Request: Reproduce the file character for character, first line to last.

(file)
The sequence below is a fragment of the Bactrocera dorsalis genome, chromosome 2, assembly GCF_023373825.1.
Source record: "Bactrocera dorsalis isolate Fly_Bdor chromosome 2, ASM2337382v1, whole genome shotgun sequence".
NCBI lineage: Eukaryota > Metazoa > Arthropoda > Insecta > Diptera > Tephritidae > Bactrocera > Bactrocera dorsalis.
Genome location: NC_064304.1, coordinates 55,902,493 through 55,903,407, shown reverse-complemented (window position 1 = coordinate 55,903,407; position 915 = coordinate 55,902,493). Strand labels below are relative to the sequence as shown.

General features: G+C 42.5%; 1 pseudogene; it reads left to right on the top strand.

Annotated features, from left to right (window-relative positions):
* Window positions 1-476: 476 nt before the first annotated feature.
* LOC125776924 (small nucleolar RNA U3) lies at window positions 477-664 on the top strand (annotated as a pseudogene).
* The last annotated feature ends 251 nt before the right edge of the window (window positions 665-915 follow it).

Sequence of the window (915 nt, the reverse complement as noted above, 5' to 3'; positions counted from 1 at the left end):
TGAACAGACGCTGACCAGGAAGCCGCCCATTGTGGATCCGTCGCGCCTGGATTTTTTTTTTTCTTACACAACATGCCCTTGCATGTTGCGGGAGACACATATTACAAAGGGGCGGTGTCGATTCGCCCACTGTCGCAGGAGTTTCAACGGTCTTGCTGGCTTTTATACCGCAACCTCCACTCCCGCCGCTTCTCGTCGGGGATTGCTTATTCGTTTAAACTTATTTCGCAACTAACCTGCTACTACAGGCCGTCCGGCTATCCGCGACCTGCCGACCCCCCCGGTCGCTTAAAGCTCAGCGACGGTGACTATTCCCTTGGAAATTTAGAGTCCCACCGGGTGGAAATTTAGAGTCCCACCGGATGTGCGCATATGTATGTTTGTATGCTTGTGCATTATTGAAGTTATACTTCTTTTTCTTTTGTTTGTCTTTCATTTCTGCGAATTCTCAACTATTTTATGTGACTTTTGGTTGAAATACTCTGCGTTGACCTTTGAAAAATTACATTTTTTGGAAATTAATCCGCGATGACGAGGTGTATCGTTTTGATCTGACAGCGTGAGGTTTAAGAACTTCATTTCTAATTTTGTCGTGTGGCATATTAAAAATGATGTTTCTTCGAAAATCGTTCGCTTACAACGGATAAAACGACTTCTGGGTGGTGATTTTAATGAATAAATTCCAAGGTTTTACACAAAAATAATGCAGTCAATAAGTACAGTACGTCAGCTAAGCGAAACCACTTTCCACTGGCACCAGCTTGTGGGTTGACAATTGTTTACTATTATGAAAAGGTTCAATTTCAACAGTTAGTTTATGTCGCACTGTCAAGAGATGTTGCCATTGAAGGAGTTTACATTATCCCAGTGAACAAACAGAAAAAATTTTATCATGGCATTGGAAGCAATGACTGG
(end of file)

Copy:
The sequence below is a fragment of the Bactrocera dorsalis genome, chromosome 2, assembly GCF_023373825.1.
Source record: "Bactrocera dorsalis isolate Fly_Bdor chromosome 2, ASM2337382v1, whole genome shotgun sequence".
NCBI lineage: Eukaryota > Metazoa > Arthropoda > Insecta > Diptera > Tephritidae > Bactrocera > Bactrocera dorsalis.
Genome location: NC_064304.1, coordinates 55,902,493 through 55,903,407, shown reverse-complemented (window position 1 = coordinate 55,903,407; position 915 = coordinate 55,902,493). Strand labels below are relative to the sequence as shown.

General features: G+C 42.5%; 1 pseudogene; it reads left to right on the top strand.

Annotated features, from left to right (window-relative positions):
* Window positions 1-476: 476 nt before the first annotated feature.
* LOC125776924 (small nucleolar RNA U3) lies at window positions 477-664 on the top strand (annotated as a pseudogene).
* The last annotated feature ends 251 nt before the right edge of the window (window positions 665-915 follow it).

Sequence of the window (915 nt, the reverse complement as noted above, 5' to 3'; positions counted from 1 at the left end):
TGAACAGACGCTGACCAGGAAGCCGCCCATTGTGGATCCGTCGCGCCTGGATTTTTTTTTTTCTTACACAACATGCCCTTGCATGTTGCGGGAGACACATATTACAAAGGGGCGGTGTCGATTCGCCCACTGTCGCAGGAGTTTCAACGGTCTTGCTGGCTTTTATACCGCAACCTCCACTCCCGCCGCTTCTCGTCGGGGATTGCTTATTCGTTTAAACTTATTTCGCAACTAACCTGCTACTACAGGCCGTCCGGCTATCCGCGACCTGCCGACCCCCCCGGTCGCTTAAAGCTCAGCGACGGTGACTATTCCCTTGGAAATTTAGAGTCCCACCGGGTGGAAATTTAGAGTCCCACCGGATGTGCGCATATGTATGTTTGTATGCTTGTGCATTATTGAAGTTATACTTCTTTTTCTTTTGTTTGTCTTTCATTTCTGCGAATTCTCAACTATTTTATGTGACTTTTGGTTGAAATACTCTGCGTTGACCTTTGAAAAATTACATTTTTTGGAAATTAATCCGCGATGACGAGGTGTATCGTTTTGATCTGACAGCGTGAGGTTTAAGAACTTCATTTCTAATTTTGTCGTGTGGCATATTAAAAATGATGTTTCTTCGAAAATCGTTCGCTTACAACGGATAAAACGACTTCTGGGTGGTGATTTTAATGAATAAATTCCAAGGTTTTACACAAAAATAATGCAGTCAATAAGTACAGTACGTCAGCTAAGCGAAACCACTTTCCACTGGCACCAGCTTGTGGGTTGACAATTGTTTACTATTATGAAAAGGTTCAATTTCAACAGTTAGTTTATGTCGCACTGTCAAGAGATGTTGCCATTGAAGGAGTTTACATTATCCCAGTGAACAAACAGAAAAAATTTTATCATGGCATTGGAAGCAATGACTGG